Agricultural Engineers perform and supervise engineering work related to the use and development of agricultural land, buildings, machines and equipment.

    A bachelor degree in engineering majoring in agricultural engineering is needed to work as an Agricultural Engineer. Some Agricultural Engineers complete postgraduate studies.

    Tasks

    • Studies operating requirements for a variety of agricultural machinery, structures and equipment and engages in research and development work.
    • Advises employers, associates or clients on agricultural engineering matters and may consult with other specialists.
    • Designs machinery, structures and equipment and prepares working drawings and other specifications, indicating materials to be used and methods of manufacture and construction.
    • Supervises construction or manufacture and installation of structures and equipment and tests completed work to ensure compliance with specifications and safety standards.

    All Other Engineering Professionals

    • $2,155 Weekly Pay
    • Very strong Future Growth
    • Average unemployment Unemployment

    Agricultural Engineers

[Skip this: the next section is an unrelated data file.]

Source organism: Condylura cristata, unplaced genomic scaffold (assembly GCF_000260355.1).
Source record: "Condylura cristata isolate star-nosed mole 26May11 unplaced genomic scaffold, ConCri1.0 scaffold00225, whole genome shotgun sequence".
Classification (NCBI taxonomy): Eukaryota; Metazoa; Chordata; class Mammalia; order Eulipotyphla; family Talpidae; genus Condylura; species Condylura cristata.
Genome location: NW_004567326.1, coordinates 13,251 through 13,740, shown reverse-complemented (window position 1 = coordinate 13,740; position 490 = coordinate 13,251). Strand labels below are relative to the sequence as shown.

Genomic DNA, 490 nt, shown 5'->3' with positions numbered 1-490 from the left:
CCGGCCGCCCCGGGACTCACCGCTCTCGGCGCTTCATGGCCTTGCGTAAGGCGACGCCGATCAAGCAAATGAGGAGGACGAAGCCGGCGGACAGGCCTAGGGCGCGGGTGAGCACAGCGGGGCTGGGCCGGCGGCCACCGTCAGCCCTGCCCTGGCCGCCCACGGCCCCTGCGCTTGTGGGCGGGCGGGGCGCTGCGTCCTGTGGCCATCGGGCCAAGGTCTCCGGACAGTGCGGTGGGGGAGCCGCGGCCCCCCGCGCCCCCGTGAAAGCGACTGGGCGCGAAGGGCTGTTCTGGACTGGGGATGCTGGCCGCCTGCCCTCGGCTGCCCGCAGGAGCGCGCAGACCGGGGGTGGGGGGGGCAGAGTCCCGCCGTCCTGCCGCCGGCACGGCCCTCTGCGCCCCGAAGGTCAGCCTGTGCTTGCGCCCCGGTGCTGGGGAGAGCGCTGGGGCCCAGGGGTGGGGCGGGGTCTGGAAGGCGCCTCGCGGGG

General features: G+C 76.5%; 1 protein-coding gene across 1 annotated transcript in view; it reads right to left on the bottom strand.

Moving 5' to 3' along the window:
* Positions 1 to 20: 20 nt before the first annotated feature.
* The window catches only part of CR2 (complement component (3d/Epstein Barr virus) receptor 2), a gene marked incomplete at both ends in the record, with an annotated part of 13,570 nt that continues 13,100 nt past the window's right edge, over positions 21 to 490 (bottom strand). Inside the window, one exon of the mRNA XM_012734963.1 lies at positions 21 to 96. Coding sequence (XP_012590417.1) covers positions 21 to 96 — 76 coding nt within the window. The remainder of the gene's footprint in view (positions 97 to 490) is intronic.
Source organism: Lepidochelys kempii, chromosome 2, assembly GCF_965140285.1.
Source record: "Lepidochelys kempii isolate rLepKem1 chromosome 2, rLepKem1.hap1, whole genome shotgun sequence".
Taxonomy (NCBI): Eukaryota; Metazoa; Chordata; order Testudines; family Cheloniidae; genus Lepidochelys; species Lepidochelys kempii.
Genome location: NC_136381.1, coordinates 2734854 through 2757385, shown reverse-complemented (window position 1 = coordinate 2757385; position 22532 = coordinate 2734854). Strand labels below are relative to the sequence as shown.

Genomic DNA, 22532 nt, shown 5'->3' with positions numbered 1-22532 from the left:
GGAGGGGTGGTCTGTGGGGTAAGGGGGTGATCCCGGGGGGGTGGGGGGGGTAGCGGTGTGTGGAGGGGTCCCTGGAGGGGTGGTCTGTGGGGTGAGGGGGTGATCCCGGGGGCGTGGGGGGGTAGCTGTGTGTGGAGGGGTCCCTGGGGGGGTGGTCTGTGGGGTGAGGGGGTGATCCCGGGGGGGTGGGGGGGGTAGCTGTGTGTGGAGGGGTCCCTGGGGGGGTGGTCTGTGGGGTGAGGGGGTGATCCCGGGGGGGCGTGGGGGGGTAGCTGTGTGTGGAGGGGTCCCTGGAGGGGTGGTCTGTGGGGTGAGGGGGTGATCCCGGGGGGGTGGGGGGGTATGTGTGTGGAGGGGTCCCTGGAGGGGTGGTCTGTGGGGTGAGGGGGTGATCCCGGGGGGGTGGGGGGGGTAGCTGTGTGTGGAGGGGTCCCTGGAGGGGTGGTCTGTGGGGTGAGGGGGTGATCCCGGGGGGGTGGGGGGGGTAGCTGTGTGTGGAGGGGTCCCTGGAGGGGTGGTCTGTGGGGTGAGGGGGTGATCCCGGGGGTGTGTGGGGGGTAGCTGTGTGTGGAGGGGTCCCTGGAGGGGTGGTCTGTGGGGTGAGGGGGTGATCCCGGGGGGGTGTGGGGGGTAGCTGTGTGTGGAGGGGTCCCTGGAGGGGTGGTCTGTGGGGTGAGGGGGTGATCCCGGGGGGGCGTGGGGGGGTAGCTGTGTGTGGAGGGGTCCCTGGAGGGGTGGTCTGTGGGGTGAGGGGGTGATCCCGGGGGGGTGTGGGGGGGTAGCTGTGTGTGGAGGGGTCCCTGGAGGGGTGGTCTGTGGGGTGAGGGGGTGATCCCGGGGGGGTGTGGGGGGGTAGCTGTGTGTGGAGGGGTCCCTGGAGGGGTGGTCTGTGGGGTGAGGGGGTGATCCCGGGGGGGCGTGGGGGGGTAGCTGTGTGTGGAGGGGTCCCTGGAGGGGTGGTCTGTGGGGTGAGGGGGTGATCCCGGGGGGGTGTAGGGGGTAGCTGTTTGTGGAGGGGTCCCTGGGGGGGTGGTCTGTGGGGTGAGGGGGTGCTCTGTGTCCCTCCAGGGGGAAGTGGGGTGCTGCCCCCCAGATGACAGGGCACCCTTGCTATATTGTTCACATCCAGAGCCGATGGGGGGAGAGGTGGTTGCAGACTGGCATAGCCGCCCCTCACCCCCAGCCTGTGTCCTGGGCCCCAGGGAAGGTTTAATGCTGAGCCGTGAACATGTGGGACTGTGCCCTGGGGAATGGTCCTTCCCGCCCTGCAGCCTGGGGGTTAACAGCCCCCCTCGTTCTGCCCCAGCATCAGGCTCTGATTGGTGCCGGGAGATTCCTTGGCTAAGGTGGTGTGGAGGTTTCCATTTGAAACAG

• Unavailable Employment Size
    • Very high skill Skill level rating
    • 91% Full-Time Full-Time Share
    • 47 hours Average full-time
    • 46 years Average age
    • 5% female Gender Share

    The number of people working as Agricultural Engineers (in their main job) stayed about the same over 5 years:
    from 80 in 2011 to 90 in 2016.

    • Size: This is a very small occupation.
    • Location: Agricultural Engineers work in many regions of Australia.
    • Industries: Most work in Agriculture, Forestry and Fishing; Manufacturing; and Professional, Scientific and Technical Services.
    • Full-time: Most work full-time (91%, much higher than the average of 66%).
    • Hours: Full-time workers spend around 47 hours per week at work (compared to the average of 44 hours).
    • Age: The average age is 46 years (compared to the average of 40 years). Many workers are 45 years or older (55%).
    • Gender: 5% of workers are female (compared to the average of 48%).

    Employment Outlook

    Number of Workers

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    Weekly Earnings

    Weekly Earnings (Before Tax)

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    Main Industries

    Main Employing Industries (% Share)

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    States and Territories

    • NSW

    • VIC

    • QLD

    • SA

    • TAS

    • NT

    • ACT

    Employment by State and Territory (% Share)

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    Age Profile

    Age Profile (% Share)

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    Education Level

    Highest Level of Education (% Share)

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    A bachelor degree in engineering majoring in agricultural engineering is needed to work as an Agricultural Engineer. Some Agricultural Engineers complete postgraduate studies.